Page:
Pressing the select and VCR buttons simultaneously brings up the first of five pages in the menu display. This covers setting camera title or ident, video loss alarm enable/disable, dwell time (0 to 99 seconds), video output (live or multiplex), time and date setting and display mode. The second menu page deals with alarm settings. This includes sensor type (N/O or N/C) and sensitivity, alarm hold and duration, VCR type, operating mode and record time. Menu page 3 is concerned with the device ID code and control lock, RS-232 configuration, bleeper enable/disable, relay output and video motion detector set-up for each channel. The latter, when selected, displays a matrix 12 x 24 targets. The area of sensitivity is defined by switching targets on or off as required. Sensitivity can be set in a range 0 to 99. The final menu page is an alarm activity log, that lists the last 64 alarm events, along with time, date and type of activation.


When a video loss or external alarm is triggered the unit responds by sounding the bleeper, the corresponding channel LED indicator starts to flash and a warning message appears on the video display. The last image is frozen, in the case of video loss. If the motion detection system is triggered the word ‘motion’ appears on the screen and the sequencer increases the repetition rate of the associated channel in the VCR output.  


The instructions contain all of the information an installer is likely to want or need. They’re fairly well-written too, and mostly easy to follow. The set-up routines are reasonably simple; accessing some functions can be quite time-consuming, however,  since they’re only likely to be set once, following installation, it’s not a major problem.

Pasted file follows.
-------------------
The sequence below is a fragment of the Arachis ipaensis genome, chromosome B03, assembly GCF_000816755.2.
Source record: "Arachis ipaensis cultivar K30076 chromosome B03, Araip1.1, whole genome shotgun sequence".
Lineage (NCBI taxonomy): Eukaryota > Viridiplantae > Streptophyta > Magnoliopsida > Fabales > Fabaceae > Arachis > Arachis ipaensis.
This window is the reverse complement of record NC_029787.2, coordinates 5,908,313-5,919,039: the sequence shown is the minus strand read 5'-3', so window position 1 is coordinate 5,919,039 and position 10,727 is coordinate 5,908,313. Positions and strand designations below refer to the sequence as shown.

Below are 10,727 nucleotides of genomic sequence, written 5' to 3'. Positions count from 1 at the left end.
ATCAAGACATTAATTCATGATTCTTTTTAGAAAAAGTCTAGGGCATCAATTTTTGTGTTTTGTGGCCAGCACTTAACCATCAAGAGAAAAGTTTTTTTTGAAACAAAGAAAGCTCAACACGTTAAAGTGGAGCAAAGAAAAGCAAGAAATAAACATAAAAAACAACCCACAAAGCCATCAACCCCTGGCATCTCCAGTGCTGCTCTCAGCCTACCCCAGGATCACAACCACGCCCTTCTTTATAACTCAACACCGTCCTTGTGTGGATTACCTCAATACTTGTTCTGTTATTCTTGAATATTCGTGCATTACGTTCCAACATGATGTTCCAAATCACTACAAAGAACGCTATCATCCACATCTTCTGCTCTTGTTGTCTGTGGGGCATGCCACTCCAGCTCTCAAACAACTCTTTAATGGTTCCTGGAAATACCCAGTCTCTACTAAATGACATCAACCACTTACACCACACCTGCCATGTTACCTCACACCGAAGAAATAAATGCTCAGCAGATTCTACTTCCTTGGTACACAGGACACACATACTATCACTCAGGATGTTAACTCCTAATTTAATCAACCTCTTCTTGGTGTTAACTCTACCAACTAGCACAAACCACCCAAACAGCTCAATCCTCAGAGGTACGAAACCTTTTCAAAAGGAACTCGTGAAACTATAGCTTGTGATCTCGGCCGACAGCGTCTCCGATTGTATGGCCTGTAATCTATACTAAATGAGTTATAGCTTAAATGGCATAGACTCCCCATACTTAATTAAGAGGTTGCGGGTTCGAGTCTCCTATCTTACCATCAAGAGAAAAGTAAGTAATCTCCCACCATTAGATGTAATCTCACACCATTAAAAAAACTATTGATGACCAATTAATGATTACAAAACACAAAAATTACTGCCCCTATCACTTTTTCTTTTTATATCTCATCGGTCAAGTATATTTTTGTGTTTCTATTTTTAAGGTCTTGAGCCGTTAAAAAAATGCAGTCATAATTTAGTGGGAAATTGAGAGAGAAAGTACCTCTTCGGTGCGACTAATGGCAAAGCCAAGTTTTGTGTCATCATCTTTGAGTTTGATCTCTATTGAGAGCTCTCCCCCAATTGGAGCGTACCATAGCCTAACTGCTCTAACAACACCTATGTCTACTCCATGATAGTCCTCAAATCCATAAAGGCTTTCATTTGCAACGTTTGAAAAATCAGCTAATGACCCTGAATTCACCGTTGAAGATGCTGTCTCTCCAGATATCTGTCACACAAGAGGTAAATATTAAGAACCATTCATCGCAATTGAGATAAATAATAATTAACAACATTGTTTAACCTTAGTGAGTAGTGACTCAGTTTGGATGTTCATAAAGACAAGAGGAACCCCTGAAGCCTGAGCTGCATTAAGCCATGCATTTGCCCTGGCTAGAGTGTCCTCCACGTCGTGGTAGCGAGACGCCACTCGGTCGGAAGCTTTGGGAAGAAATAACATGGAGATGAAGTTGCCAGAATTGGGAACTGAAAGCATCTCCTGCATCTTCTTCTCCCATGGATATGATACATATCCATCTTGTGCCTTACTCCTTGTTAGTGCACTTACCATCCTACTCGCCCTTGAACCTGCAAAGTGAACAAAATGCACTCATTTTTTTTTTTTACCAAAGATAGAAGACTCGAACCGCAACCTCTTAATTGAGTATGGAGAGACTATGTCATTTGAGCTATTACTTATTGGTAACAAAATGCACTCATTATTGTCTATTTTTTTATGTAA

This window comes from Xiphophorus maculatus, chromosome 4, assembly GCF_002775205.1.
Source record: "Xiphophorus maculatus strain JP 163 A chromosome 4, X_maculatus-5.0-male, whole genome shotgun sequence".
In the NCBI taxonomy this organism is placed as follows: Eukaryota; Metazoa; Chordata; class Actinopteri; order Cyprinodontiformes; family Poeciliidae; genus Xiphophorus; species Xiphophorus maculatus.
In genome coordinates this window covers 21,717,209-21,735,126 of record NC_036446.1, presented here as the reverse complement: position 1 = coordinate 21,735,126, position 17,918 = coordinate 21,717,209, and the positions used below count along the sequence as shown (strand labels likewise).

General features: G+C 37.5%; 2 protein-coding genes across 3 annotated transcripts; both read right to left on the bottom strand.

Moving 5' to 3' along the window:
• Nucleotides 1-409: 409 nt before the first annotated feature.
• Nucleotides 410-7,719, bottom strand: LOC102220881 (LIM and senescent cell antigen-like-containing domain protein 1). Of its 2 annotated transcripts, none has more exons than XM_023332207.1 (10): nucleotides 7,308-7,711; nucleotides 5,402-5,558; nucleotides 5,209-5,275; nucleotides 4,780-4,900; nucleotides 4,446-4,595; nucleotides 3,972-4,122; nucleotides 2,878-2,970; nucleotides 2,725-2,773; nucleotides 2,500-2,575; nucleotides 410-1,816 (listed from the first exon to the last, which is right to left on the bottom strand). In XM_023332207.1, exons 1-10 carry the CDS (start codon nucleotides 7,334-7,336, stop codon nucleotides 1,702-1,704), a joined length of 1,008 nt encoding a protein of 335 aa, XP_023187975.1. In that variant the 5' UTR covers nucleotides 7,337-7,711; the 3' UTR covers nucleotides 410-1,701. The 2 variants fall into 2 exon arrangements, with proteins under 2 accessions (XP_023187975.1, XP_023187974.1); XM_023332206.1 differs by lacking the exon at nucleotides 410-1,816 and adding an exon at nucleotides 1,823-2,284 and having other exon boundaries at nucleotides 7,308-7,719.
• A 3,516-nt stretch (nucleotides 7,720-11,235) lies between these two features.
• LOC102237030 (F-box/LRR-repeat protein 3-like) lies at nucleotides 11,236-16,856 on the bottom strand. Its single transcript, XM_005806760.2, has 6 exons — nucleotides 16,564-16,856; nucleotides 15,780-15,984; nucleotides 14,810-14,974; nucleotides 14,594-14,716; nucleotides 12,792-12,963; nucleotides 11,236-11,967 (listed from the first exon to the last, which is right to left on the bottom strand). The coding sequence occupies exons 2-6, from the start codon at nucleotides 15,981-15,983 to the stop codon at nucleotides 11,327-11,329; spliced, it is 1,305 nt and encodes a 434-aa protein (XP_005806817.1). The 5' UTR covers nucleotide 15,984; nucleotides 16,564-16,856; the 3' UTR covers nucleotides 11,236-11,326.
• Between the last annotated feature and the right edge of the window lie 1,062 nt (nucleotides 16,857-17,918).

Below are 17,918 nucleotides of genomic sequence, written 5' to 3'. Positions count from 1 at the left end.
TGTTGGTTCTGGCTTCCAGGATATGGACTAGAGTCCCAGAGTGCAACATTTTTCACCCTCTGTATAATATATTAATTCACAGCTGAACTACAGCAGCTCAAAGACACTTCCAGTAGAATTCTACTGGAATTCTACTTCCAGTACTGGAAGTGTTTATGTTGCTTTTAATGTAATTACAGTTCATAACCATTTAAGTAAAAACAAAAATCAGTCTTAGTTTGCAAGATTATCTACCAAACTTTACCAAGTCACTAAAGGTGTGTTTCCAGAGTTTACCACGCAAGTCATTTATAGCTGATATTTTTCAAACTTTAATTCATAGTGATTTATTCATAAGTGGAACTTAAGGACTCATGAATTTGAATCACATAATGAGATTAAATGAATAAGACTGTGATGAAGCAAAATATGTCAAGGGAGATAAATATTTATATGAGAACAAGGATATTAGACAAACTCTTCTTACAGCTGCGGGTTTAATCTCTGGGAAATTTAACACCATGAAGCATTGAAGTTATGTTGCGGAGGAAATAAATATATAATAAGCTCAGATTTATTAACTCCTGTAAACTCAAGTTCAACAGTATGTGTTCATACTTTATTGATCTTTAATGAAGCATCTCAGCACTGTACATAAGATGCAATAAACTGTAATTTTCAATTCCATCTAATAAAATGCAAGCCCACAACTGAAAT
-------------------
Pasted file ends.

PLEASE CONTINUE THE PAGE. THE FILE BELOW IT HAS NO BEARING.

Image quality is very good indeed. Evidence of the  heavy-duty digital video processing going on behind the scenes is evident in the jerky motion artefacts on full and quad-screen displays but resolution remains impressively high. There is some loss of detail and the contrast range is narrower but it is negligible, compared with the losses that occur when the image is recorded to tape. They’re virtually undetectable when compared with an un-processed off-tape recording of the same scene. Camera switching is very clean with no disturbance at the switching point.   

Replay of multiplexed recording is very clean, though much depends on the capabilities of the VCR.


The motion detector system is most efficient, though it can take some time to get the correct sensitivity level, especially on an outdoor scene. The audible alarm is rather quiet though. If an external sounder isn’t used it could go unnoticed in a noisy control room, though the on-screen and front-panel indicators should ensure an activation will not go unnoticed for long.  



The designers have struck a very good balance between features, performance and cost. The MPX-9104 works extremely well. We don’t anticipate any problems with installation or set-up, and once programmed it requires very little operator attention. A useful piece of kit that fills a noticeable gap in the market.



Design and design features              ****

Circuitry and components                  *****

Ease of installation and wiring    *****  

Range and variety of functions            ****    

Accompanying instructions                   ****                             

Technical advice and backup            ****     

Value for money                         *****                          



Ó R.Maybury 1997 1509